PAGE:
There’s no doubt that public relations practitioners will continue to face these problems in the future as the demographics of the United States continually evolve. But on the bright side, there’s never a dull moment in public relations.
Image Credit: “Number 3” by Kyota
One of the many online resources for public relations students and professionals is Poynter’s NewsU. I recently took NewsU’s “Lousy Listeners” course. In this blog post, I’m going to use the three-pronged approach to talk about what I learned from this course.
One thing I learned is to repeat back to a speaker what I think they said to me before giving my response. I also learned that listening helps build trust in a relationship. Another important piece of information I learned is that listening does not always translate to communicating.
There were several things that surprised me. One was that paying attention to a speaker’s unvoiced emotions and what their body language is saying is just as important as listening to the words they are saying.
- What do you want to know more about?
I want to learn more about the importance of listening in public relations. Many of the tips the “Lousy Listeners” course gave I can apply to more personal life, but there is a different type of listening required in the public relations field. One way I can learn more about this is following public relations professionals’ social media profiles and blogs.
I would recommend this course to anyone, regardless of their major, career goals or job. Other NewsU courses I would suggest are “Cleaning Your Copy: Grammar, Style and More,” “Build and Engage Local Audiences Online” and “Get Me Rewrite: The Craft of Revision.”
What are some tips you have for listening? What are some examples of how they have been effective for you? I’d love to hear about it.
Image Credit: “Checkout” by Nate Grigg
Now it’s time to get down to who makes all of these public relations elements of Target‘s strategy possible. There are a number of career opportunities within the company including:
The few months of public relations experience I’ve been able to gain as I’ve interned and worked in the field has quickly taught me both the positives and drawbacks to working with the media. I always love receiving a response from a journalist saying that he/she will happily cover whatever story I’ve pitched. At the same time, I’ve also experienced a journalist who decided to spin a story in a way that harmed more than helped the message I was trying to convey.
Target isn’t exempt from experiencing the downsides of pitching the media. For example, the company recently announced that it will be hiring 80,000-90,000 seasonal employees over the next few months, taking into account keeping current employees. The press release also stated that 30 percent of last year’s seasonal employees remained apart of the Target team as year-round employees.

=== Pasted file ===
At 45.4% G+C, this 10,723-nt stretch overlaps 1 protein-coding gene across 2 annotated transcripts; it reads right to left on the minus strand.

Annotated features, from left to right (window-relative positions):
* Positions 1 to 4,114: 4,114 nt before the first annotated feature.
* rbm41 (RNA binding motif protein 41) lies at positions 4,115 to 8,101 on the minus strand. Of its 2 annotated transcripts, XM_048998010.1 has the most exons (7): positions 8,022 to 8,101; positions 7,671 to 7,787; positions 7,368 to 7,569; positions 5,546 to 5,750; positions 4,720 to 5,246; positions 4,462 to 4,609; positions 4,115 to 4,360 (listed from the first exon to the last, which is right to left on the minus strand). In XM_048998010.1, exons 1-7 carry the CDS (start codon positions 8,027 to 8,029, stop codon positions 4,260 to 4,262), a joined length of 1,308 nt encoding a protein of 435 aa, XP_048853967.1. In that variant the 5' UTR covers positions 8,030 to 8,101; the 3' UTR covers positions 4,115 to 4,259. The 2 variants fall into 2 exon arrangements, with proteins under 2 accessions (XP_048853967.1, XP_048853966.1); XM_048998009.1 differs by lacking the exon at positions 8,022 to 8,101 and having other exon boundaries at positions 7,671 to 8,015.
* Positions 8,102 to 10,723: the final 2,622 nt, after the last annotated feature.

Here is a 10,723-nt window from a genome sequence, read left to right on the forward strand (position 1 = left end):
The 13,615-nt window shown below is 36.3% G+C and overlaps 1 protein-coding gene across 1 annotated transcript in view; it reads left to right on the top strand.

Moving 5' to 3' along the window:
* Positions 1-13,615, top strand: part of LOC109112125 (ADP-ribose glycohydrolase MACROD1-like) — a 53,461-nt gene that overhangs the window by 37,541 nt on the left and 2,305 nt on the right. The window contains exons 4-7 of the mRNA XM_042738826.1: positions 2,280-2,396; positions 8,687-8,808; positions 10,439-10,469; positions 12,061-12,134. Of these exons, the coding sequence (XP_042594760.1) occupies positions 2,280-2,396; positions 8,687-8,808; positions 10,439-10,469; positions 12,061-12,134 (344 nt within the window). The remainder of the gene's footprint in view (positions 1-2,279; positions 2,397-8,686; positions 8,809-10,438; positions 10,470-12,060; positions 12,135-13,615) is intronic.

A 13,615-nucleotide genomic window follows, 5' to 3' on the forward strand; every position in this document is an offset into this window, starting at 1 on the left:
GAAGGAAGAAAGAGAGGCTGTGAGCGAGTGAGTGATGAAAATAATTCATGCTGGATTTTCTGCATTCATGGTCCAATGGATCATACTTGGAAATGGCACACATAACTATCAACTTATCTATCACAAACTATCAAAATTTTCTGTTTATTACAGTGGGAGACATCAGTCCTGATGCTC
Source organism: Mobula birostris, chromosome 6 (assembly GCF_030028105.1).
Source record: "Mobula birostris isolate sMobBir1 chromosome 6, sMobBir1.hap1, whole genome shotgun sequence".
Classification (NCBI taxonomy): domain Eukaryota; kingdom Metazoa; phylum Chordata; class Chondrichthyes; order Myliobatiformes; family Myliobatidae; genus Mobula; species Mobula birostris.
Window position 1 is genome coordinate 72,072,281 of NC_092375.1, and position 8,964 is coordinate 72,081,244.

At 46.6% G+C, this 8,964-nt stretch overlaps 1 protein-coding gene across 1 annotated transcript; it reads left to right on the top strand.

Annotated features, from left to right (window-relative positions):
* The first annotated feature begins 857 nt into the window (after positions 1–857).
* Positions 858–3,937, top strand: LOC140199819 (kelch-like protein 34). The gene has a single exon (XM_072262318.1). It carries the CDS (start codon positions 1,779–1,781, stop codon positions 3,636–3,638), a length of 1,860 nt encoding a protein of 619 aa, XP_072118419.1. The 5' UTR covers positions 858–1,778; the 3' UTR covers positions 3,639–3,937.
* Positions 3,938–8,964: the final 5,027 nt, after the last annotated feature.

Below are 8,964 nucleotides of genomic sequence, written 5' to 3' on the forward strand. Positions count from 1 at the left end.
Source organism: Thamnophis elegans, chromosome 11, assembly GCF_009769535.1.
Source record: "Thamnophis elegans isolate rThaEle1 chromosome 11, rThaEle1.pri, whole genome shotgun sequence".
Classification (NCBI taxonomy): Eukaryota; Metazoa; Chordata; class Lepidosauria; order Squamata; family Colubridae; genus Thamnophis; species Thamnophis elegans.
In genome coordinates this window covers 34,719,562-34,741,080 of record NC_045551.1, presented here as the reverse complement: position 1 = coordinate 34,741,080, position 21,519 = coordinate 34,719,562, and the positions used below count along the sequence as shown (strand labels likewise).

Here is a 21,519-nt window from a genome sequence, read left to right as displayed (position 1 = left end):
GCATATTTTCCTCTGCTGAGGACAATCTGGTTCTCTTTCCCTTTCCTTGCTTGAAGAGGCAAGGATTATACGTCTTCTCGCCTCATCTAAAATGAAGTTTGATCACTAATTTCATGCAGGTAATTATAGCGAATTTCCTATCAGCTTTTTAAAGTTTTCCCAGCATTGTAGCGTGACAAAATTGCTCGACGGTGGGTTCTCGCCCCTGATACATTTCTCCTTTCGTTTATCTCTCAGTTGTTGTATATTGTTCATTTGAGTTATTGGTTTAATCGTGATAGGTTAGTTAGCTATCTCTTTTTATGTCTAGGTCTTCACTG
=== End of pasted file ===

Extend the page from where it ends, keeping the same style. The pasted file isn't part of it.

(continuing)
Meanwhile, the St. Cloud Times took the angle that even though Target plans to hire 80,000-90,000 seasonal employees, that is 2,000-12,000 less than the number they hired last year due to the fact that 30 percent of seasonal workers were hired for permanent positions.
Whereas Target’s press release made this year’s seasonal hiring sound beneficial, the St. Cloud Times’ article may make readers view Target as the “bad guy” since it doesn’t plan to hire as many seasonal employees this year as last year.
What other companies’ messages have you seen twisted or misinterpreted by the media?
James Grunig and Todd Hunt’s model of public relations is an important piece of PR history that defines the basic ways practitioners communicate on behalf of their clients.
After evaluating several of Target‘s press releases, advertisements, social media profiles and videos, I’ve determined that its PR department uses the two-way symmetrical model. Many of the company’s press releases are largely informational, but they also contain quotes from executives who express how they desire to use the new developments the announcements are about to better Target customers’ shopping experience. For example, when Target announced its newly-founded partnership with GLENTEL, Target Canada‘s Senior Vice President of Merchandising John Morioka said in a press release the following:
“Our goal is to bring the true Target brand shopping experience to Canada and this includes partnering with accomplished Canadian companies like GLENTEL to offer our guests the highest quality merchandise and exceptional service.”
Target’s use of the two-way symmetrical model is also seen on its social media pages. The company is consistent in its interaction with customers, regardless of whether they post complaints or compliments. The following image is an example of a few ways Target has handled both good comments and constructive criticism:
I give props to Target for being on top of the PR game and genuinely caring about its customers. What are some examples of other companies you’ve noticed using the two-way symmetrical model and how do they use it?